House backs 'smoking shack' measure
ST. PAUL -- Some bars are pegging their survival hopes on "smoking shacks."
Numerous rural representatives said during a marathon House session Thursday and Friday that allowing smokers to light up in shelters near bars could save those businesses. Rural Democrats joined Republicans to approve 73-59 what Rep. Bud Heidgerken, R-Freeport, called "smoking shacks."
The provision, placed in a 370-page House budget-balancing bill, would provide bars with a loophole to the statewide smoking ban lawmakers passed last year. They could build a "structure located outside of an establishment that provides shelter for persons smoking outdoors," according to Heidgerken's provision.
No drinks or food could be served in a smoking shack.
"I think what you would see is a little fish house out there; that would be about it," Heidgerken said in offering his amendment.
The amendment came about, he said, because so many bars are going out of business. That is happening across the state, rural lawmakers said.
"I have a lot of friends losing their businesses, and it doesn't have anything to do with the economy," Rep. Tom Rukavina, DFL-Virginia, said. "It is because of people like me who like to drink, smoke and swear."
Since lawmakers passed a statewide smoking ban last year, bar owners have complained they are losing business because drinkers often like to smoke and now opt not to frequent bars.
The smoking shack concept is far from law. The Senate has no similar provision, but since the House backed the smoking shack idea, it could become part of negotiations between the two chambers. Heidgerken said Friday that he will seek a Senate sponsor for the concept before legislators go home May 19.
One rural representative after another stood up during House debate, arguing to give bars a break from the 2007 law banning smoking from almost every public place.
Rep. Dean Urdahl, R-Grove City, held up a soft-drink bottle and told his colleagues: "I spent a lot of time the last few weekends going to bars -- drinking my Diet Pepsi and asking what the smoking ban does for them." He learned that it hurts.
"This is about jobs," Urdahl added.
The House sponsor of the smoking ban opposed smoking shacks.
"What this is doing is chipping away at the Freedom to Breathe Act," said Rep. Tom Huntley, DFL-Duluth.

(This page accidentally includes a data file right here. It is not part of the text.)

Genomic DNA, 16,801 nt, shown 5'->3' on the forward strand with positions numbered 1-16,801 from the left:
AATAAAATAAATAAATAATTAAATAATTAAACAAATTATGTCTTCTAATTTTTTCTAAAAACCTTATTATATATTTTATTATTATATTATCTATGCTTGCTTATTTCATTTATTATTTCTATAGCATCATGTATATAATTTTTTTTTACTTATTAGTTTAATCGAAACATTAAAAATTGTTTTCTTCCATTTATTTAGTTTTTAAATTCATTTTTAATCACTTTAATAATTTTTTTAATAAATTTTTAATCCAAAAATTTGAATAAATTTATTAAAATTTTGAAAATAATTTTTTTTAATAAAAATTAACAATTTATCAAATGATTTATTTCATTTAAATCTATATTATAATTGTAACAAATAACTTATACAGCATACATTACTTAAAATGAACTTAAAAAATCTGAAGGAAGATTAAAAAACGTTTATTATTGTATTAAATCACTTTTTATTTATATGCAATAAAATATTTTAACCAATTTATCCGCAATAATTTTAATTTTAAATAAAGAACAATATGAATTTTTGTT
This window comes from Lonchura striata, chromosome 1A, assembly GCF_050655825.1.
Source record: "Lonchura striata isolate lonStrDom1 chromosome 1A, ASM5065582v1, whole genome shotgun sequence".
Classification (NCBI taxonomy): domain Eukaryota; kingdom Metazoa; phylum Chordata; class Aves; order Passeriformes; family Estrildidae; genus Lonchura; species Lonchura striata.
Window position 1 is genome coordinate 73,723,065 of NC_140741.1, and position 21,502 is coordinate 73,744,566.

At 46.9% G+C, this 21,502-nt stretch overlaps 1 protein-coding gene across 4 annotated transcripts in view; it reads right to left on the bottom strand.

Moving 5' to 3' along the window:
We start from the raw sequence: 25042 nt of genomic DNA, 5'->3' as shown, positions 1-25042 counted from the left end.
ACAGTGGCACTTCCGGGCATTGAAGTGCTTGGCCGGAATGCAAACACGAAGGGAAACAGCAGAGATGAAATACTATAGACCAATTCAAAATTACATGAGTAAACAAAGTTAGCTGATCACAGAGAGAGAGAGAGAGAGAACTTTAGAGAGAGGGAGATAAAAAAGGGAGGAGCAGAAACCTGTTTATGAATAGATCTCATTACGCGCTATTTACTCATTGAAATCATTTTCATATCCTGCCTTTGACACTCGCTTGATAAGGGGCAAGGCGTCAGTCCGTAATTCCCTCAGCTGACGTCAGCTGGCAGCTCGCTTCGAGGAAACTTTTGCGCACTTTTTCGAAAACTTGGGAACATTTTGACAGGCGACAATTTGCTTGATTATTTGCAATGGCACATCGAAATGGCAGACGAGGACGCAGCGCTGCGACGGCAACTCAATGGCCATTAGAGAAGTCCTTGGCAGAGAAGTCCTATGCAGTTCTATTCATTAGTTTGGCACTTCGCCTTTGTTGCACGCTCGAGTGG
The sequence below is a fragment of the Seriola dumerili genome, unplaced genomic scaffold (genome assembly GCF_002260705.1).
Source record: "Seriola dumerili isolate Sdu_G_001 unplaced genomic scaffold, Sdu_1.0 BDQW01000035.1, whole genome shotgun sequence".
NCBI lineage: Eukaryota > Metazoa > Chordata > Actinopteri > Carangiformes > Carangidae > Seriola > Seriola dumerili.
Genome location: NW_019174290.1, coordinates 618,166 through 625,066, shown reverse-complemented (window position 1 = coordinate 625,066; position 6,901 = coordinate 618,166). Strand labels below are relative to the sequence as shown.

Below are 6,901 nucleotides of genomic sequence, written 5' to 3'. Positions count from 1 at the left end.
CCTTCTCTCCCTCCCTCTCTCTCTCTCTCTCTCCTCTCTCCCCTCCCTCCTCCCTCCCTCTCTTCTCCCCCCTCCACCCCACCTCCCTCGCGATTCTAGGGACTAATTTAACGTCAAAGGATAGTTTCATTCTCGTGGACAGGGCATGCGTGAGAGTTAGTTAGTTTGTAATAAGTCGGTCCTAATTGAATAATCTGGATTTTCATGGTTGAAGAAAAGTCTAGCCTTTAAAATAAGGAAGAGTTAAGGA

Rep. Michael Paymar, DFL-St. Paul, said he, too, is afraid Heidgerken's provision would weaken the smoking ban.
"This is a huge loophole," Paymar said.
Huntley was concerned that the Heidgerken amendment did not define a smoking shack.
Employees would not be required to be in the shack, so no one who wanted to avoid smoke would be forced to breathe any in, Heidgerken said.
Many lawmakers who supported the smoking ban a year ago backed Heidgerken, who voted against the overall budget bill that contains the smoking shack provision.
"I voted for the smoking ban; I still support the smoking ban," Rep. Tim Faust, DFL-Mora, said. "But this is a good option."
Rep. David Dill, DFL-Crane Lake, said charitable gambling receipts are down 35 percent for an organization to which he belongs. Much of that drop, he added, is because smoking no longer is allowed in bars.
"The charities are going to start going out of business," he said.
Dill, who said he never has smoked, supports the outdoor smoking area because during the winter bar customers stood outside smoking in below-zero weather.
Bars in his area near an American Indian casino are losing smokers' businesses "because they go over to the casino to smoke." Indian casinos are not covered by Minnesota's smoking ban -- one of the complaints opponents raised during last year's debate.
Rep. Torrey Westrom, R-Elbow Lake, said bars in his area already are building smoking shacks.
"They are designing them on skids like we design cattle barns," he said. "This is minimal, the least we can do. ... Give those people a chance."